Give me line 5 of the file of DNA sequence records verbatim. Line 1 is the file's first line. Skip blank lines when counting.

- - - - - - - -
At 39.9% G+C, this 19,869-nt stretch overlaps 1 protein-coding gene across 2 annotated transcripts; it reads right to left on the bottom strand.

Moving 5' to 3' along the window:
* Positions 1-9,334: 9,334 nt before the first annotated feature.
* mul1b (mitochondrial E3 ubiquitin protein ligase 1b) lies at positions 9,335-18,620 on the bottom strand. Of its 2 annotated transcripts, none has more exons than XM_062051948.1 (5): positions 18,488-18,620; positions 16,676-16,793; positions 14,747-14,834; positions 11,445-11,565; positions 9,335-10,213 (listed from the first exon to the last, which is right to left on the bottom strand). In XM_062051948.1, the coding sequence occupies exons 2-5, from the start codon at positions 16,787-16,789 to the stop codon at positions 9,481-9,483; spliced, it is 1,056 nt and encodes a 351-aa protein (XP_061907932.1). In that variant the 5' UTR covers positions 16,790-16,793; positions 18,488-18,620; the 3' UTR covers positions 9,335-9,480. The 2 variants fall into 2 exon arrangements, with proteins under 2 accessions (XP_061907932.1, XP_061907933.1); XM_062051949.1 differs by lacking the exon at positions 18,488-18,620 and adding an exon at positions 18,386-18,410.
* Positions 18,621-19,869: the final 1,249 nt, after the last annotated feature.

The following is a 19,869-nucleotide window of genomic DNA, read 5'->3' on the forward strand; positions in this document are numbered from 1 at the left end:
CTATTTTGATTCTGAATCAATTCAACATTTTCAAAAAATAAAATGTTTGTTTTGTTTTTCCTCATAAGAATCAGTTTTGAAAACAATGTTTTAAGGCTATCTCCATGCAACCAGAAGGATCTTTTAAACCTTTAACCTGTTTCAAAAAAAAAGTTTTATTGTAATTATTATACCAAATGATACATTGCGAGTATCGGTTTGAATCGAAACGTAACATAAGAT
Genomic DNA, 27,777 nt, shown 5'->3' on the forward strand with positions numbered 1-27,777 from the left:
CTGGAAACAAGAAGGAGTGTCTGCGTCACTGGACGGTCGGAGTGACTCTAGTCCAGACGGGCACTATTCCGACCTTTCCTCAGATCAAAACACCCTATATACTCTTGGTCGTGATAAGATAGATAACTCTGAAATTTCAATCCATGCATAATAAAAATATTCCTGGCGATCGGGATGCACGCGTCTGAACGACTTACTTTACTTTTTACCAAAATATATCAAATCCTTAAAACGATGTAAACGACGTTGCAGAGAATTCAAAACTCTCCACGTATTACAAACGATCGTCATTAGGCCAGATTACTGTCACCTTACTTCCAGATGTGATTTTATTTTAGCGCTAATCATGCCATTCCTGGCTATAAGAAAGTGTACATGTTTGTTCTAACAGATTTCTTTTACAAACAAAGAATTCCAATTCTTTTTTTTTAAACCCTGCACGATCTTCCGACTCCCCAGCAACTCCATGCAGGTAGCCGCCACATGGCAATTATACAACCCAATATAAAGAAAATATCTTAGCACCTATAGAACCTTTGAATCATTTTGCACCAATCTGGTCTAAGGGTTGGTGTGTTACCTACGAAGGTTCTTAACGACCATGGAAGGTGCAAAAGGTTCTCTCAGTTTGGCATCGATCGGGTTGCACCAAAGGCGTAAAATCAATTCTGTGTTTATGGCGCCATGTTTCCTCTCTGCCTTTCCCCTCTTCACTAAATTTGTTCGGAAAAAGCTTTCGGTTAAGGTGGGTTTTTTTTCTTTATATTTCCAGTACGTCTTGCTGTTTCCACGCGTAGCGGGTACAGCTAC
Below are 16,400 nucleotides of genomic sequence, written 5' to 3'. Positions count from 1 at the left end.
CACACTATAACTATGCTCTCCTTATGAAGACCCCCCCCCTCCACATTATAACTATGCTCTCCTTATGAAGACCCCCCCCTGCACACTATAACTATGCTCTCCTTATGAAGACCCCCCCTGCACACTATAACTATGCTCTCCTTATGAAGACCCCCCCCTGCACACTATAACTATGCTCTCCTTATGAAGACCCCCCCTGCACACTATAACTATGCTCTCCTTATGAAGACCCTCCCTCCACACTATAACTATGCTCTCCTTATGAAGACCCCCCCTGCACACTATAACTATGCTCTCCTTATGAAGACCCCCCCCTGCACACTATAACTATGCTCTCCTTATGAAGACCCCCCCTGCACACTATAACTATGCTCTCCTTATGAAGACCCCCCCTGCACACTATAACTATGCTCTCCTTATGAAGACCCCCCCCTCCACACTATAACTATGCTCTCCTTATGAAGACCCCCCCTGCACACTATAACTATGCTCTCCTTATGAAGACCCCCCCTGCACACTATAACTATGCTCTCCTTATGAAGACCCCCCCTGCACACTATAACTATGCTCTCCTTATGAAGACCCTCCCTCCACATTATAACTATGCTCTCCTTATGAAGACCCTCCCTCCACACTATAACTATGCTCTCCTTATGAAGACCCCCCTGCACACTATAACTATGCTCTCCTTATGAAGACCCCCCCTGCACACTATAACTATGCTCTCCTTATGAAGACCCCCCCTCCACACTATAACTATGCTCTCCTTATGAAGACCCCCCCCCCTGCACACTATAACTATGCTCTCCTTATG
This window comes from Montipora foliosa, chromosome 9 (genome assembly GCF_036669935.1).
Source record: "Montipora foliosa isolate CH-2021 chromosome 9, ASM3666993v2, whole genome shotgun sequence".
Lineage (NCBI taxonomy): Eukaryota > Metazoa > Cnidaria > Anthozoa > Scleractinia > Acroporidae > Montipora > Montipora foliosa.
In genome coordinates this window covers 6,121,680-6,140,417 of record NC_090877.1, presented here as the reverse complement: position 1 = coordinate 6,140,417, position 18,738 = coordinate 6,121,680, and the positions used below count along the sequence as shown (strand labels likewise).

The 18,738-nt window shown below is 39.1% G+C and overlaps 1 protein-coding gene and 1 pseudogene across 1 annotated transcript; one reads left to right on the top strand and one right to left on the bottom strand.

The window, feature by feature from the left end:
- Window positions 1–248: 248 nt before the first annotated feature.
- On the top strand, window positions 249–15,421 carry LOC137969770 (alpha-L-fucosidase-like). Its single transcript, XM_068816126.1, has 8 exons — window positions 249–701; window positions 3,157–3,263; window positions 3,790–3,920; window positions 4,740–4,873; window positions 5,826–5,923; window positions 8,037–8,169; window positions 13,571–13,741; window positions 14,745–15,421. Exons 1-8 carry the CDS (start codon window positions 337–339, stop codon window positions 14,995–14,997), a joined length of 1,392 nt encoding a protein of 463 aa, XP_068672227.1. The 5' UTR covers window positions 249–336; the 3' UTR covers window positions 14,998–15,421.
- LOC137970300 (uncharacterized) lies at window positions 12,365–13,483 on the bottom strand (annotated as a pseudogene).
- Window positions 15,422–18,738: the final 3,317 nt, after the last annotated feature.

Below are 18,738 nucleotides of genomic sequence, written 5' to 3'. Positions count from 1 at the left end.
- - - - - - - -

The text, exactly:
* Positions 18,621-19,869: the final 1,249 nt, after the last annotated feature.